Post the Thirty-Third: On Funerals

Who puts the fun back in funerals, Gentle Reader? My family.


I’ve had to attend a *lot* of funerals over the last few years. I’ve planned, run, and organized a fair few, too, not to mention memorials and wakes. At a certain age, that isn’t so unusual, but I’m thirty years shy of what I’d consider the usual funeral crowd. No worries, though – in many cases, I believe death to be a mercy. It’s the living that we cry for.


The first funeral I ever went to was my brother’s. He’d died of heart failure, down in Oregon. I was in high school, and “living” at a friend’s parent’s house, as I’d had an argument with my parents a week or so prior – I had been arrested, and they weren’t too thrilled about it, for some reason. My sister called from his side, hours before he passed – ten o’clock on a Wednesday, or something equally impossible. Even if my folks had left the minute she called, he would have been dead before they made it there. They chose to wait until the next day, and collect me. She never forgave any of us.

At the funeral, we were able to see several aspects of Doug’s life that we weren’t privy to – he had a number of pals from when he’d race BMX bikes, apparently. A bunch of the lads from the company he worked for had hilarious stories to share. There was some good-natured verbal sparring between my brother’s stepfather and my mother, about whether their spouses should talk, reconcile, over their son’s death, or remain on non-speaking terms. It was… It was my first.


My grandmother passed away the day I came home from Alaska – I’d been working in a cannery, as one does, grading and weighing black cod roe. The season had ended a few weeks earlier than expected, and I elected to ship out for home, not telling the family, for a surprise. The minute I walked in the door, my father – who was still able to leave his bed, at this point, ushered me to the car. I was able to say goodbye to Grandma. She died that night. Grandma didn’t have a proper funeral – she didn’t want one. We gathered together at the family compound, on the lake, and wrote her letters, which we inserted into helium balloons, and released to the heavens. Not very environmentally friendly, but it was beautiful.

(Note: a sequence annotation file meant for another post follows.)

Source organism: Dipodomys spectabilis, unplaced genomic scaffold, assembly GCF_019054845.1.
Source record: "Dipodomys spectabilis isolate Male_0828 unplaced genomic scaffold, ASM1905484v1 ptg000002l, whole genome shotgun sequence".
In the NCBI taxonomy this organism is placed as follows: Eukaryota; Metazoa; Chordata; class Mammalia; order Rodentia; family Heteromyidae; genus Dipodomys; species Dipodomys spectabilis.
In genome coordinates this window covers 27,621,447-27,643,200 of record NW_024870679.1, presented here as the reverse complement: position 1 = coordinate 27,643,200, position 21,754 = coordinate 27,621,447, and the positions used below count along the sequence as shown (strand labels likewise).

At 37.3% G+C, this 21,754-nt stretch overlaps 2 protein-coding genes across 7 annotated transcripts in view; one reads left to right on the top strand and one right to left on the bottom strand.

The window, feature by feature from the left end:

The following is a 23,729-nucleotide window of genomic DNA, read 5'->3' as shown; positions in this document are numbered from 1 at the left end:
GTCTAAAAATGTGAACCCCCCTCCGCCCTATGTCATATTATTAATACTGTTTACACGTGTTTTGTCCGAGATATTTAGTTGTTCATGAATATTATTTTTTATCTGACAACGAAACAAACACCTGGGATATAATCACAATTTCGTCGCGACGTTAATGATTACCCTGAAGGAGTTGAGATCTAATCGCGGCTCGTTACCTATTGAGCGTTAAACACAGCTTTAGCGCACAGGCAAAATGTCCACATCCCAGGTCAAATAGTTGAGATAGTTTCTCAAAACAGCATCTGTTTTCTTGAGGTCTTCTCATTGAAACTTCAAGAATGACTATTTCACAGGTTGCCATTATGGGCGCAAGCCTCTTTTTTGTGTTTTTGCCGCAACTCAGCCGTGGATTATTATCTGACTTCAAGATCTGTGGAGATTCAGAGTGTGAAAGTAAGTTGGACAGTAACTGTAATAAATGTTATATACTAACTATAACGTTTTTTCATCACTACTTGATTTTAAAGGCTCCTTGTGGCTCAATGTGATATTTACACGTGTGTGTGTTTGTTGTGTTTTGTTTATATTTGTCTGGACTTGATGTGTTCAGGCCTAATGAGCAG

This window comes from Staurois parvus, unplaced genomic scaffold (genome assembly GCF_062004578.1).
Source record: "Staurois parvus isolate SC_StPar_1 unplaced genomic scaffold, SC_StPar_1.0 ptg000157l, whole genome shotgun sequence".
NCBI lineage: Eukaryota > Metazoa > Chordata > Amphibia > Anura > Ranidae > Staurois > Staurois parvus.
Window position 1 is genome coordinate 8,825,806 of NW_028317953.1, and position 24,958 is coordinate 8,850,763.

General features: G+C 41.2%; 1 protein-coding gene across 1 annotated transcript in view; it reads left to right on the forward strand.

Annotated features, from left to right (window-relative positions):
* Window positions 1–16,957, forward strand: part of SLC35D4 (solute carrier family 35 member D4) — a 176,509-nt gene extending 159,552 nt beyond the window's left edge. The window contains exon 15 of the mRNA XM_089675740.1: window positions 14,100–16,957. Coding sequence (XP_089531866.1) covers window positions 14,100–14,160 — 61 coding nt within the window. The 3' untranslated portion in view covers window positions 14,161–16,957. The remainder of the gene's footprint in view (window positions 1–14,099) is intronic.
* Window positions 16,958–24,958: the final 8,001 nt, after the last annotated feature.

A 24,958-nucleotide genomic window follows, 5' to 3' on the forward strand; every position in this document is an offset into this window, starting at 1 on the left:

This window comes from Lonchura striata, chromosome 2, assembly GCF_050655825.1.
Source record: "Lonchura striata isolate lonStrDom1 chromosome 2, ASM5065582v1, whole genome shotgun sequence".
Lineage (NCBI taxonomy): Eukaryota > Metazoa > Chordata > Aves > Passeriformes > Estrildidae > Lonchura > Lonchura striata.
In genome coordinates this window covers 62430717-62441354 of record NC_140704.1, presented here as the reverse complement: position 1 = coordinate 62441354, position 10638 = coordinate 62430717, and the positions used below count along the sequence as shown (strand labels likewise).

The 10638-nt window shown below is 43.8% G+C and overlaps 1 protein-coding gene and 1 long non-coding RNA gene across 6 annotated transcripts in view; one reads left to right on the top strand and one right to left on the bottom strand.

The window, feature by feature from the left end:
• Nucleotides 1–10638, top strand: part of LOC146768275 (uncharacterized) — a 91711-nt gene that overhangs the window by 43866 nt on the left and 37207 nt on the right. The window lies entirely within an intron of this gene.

These days, when I want to communicate with the dead, I either burn the letter, or put it into a bottle and cast it into the sea.

I used to co-chair an organization called the F.P.A., or Fabulous Party Association – we’d throw themed balls twice yearly. When my father crossed over, we were planning La Fete Sanguinaire – a vampire themed ball. That was why, as I attempted to explain to paramedics, firemen, coroner, and police, I had a coffin on the back porch. The actual death was ruled from natural consequences, luckily.

Dad’s was the first funeral I had a hand in planning, and though I say it myself, it was the loveliest funeral I’ve had the honour of attending. That is to say, what I remember of it – grief has a way of blurring the details. My ex-husband reappeared in my life, yet again, that day. After the service itself, Miss K, Ex-husband, and his roommate, RR, made sure that Ma and I made it home. Ma wanted to be alone and cry; I wanted to drown in several gallons of alcohol. They took me out to a cowboy bar in Bremerton, where we held an impromptu wake – which was absolutely fitting for my Dad. We were joined by several of my closest friends, despite the distance. After the bartender gave me something called the “Three Wise Men” for free (A triple shot of Jack Daniels, Jose Cuervo, and Jim Beam), and several sympathy libations, I ended up on a mechanical bull. Dad would’ve been proud.


The year Dad died, we lost six other family members. You’ll forgive me if they all started blurring together, at that point. That’s how our rapidly diminishing family designated a specific after-funeral bar for such occasions – we, none of us, go there, for any other reason. It helps quite a lot, for those who have trouble sharing memories in front of others, or speaking in front of a crowd. We all huddle around the banquet table, drinking whatever the deceased like best – that’s how I tried Laphroaig, for the first time. There are tears, of course, but it’s much more about the celebration of memories.

I’d detail more of the funerals I’ve been through, and how I enjoy them, but I’m sure I’ve gone on enough. My Uncle George’s service is this Saturday, at Fort Warren, in Port Townsend. I’m sure I’ll have some stories to share, when I return.


About Ty DeLyte

Madame DeLyte has suffered a grave disappointment - YET AGAIN - and still believes that freedom, beauty, and truth are what's valuable, rather than vulgar cash. He'd add love to that list - but, well, what can he say about love?
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